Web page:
The Rise of Nationalist Politics

The 1966 Carmarthen by-election witnessed a surge in electoral support for Plaid Cymru, a year prior to the SNP’s equivalent success. The 1970 general election saw its share of the vote in Wales increase to 11.5 %, which included significant support from working-class people in urbanised areas in South Wales. The party maintained over 10 % of the Welsh vote in the 1974 elections, before experiencing a decline in support to less than 8 % in the 1980s. Through these decades the party was able to rely on its core support from Welsh speakers in the rural and less populated parts of Wales, but it was the significant support gained from a section of the non-Welsh-speaking working class in industrial and urban parts of South Wales that underpins the increases during the 1970s (Adamson 1991).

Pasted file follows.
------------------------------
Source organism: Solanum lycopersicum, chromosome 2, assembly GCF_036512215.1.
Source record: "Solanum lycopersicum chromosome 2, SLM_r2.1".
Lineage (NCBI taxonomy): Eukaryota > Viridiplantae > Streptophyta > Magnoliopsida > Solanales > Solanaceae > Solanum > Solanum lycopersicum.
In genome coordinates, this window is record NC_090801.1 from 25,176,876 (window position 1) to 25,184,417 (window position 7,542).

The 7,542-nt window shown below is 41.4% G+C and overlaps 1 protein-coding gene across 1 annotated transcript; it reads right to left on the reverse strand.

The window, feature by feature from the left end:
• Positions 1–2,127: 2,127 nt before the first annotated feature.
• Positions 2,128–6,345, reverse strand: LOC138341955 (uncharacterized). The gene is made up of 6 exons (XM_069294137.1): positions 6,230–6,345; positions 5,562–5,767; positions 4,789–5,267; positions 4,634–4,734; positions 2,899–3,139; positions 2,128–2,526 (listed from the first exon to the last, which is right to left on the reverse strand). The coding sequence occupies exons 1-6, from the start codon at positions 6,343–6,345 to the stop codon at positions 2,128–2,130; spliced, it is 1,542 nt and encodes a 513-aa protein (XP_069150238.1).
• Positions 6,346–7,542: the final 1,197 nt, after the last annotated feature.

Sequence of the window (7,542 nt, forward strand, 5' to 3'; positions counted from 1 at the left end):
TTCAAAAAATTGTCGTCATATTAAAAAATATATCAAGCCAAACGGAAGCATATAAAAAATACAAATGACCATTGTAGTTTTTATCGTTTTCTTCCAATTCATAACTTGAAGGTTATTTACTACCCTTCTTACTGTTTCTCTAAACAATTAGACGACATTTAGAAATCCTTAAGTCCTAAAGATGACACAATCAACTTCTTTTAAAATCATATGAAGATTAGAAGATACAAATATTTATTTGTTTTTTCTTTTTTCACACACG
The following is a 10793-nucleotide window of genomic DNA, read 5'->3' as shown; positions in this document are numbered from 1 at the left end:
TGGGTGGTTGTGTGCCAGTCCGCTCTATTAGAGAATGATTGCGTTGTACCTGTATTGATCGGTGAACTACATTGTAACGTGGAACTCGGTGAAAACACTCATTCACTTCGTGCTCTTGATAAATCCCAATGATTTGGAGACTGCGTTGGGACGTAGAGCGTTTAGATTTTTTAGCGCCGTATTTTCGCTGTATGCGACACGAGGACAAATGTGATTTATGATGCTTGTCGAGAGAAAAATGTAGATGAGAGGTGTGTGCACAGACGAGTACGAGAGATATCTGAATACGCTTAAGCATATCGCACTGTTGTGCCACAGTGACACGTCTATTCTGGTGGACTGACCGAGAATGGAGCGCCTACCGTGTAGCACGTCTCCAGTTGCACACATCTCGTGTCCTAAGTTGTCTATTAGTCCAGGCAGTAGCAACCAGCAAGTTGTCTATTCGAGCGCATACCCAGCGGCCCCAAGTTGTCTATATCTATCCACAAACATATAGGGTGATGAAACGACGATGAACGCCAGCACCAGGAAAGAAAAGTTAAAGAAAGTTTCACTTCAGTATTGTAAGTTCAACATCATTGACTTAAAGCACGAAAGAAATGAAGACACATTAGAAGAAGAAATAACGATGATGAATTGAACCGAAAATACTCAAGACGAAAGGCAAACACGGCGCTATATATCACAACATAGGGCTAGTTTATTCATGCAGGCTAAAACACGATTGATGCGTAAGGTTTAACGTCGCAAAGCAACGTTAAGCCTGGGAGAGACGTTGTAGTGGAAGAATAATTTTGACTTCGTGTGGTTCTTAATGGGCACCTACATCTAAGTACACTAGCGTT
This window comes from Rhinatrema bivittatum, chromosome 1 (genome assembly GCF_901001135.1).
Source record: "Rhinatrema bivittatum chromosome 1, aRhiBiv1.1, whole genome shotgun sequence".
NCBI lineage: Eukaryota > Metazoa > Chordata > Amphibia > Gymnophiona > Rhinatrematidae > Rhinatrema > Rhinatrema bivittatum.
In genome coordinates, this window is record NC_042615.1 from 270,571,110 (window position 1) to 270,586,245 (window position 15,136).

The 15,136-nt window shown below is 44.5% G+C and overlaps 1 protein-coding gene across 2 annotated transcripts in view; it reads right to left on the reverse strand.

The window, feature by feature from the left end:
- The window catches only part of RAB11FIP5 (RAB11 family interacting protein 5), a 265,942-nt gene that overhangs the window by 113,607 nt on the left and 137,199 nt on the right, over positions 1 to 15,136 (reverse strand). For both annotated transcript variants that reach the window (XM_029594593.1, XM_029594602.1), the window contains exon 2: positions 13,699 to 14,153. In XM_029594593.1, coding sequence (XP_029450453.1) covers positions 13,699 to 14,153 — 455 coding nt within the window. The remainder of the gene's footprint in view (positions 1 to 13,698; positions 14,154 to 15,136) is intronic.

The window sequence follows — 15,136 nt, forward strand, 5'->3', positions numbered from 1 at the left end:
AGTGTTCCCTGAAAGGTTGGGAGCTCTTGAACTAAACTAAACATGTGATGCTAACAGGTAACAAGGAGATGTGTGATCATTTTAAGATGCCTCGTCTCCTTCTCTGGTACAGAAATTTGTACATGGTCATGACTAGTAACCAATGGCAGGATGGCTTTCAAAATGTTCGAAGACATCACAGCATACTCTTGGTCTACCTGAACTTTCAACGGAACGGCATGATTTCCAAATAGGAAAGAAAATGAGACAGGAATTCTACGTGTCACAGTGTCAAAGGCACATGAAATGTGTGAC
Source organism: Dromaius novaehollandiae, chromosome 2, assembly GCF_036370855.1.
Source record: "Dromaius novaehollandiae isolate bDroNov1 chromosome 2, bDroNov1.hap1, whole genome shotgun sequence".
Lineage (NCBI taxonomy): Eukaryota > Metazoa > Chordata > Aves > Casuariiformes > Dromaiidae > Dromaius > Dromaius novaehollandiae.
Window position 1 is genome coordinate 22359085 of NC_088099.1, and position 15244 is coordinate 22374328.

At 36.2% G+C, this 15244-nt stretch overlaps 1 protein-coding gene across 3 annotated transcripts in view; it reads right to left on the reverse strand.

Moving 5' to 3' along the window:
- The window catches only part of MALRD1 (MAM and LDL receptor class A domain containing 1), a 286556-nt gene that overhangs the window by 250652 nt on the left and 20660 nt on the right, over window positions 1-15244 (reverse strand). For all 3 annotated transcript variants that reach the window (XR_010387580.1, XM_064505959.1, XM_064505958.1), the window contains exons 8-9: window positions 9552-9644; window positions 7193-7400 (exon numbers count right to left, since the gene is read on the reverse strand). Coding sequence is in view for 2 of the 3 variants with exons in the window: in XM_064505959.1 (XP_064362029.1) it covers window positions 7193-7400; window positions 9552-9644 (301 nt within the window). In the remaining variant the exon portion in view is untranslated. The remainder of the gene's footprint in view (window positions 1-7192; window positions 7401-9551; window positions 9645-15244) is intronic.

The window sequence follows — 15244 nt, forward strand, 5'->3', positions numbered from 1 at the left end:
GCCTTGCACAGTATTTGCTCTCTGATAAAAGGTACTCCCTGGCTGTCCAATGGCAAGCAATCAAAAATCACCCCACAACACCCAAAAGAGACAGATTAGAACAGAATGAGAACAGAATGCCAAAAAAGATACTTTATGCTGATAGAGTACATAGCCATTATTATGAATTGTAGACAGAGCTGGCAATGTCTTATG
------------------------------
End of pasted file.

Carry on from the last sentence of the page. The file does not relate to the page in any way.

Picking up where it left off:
Welsh nationalism emerged as a form of political activism in the early 1960s, some years before Plaid’s electoral success. Initially this activism focused on concerns in rural Wales over the decline of the Welsh language, coupled with a perceived threat to Welsh culture from English immigration and English language mass media. A BBC radio lecture in 1962 by the former Plaid Cymru founding member Saunders Lewis had raised awareness over the declining numbers of Welsh speakers. Lewis was responding to the 1961 census, which had shown a decline in the percentage of Welsh speakers from 36 % in 1931 to 26 % in 1961. At this time the core activists and members within Plaid were mainly Welsh-speaking middle-class professionals—teachers, ministers and lecturers—and the Welsh language was central to both their personal and professional lives (Rawkins 1979) . Rawkins (1979) describes these as ‘fortress nationalists’ made up of religious and older members within the rural heartland of Welsh-speaking Wales, inspired by a ‘resentment at incursions of the state and the forces of modernity’ and associated with a ‘petit-bourgeois movement’ whose local dominance had been increasingly displaced by the growth of state agencies and mass media. Alongside this traditional group were younger, highly educated Welsh speakers influenced by radical politics. This period also witnessed the emergence of several interrelated Welsh language pressure groups; by far the most important of these was Cymdeithas Yr Iaith Gymraeg (the Welsh Language Society), founded in 1962, which from the late 1960s onwards had embarked on a sustained campaign of non-violent direct action over bilingual road signs, Welsh medium schools and official forms being made available in Welsh. These organisations shared many of the characteristics of other radical social movements of the time like Campaign for Nuclear Dismarmament (CND) and environmental and feminist groups, and a significant portion of Welsh language activists within Plaid Cymru were also involved in these related activities (Davies 1999; Phillips 1998). Participants within this form of Welsh nationalist activity were also generally from the rural middle class and frequently the sons and daughters of the more traditional conservative orientated nationalists. As a form of social movement activity centred on language protest, these young activists were significant. But they do not by themselves provide the basis for an electorally successful nationalist political party which is able to gain votes from the more populated and industrialised parts of Wales.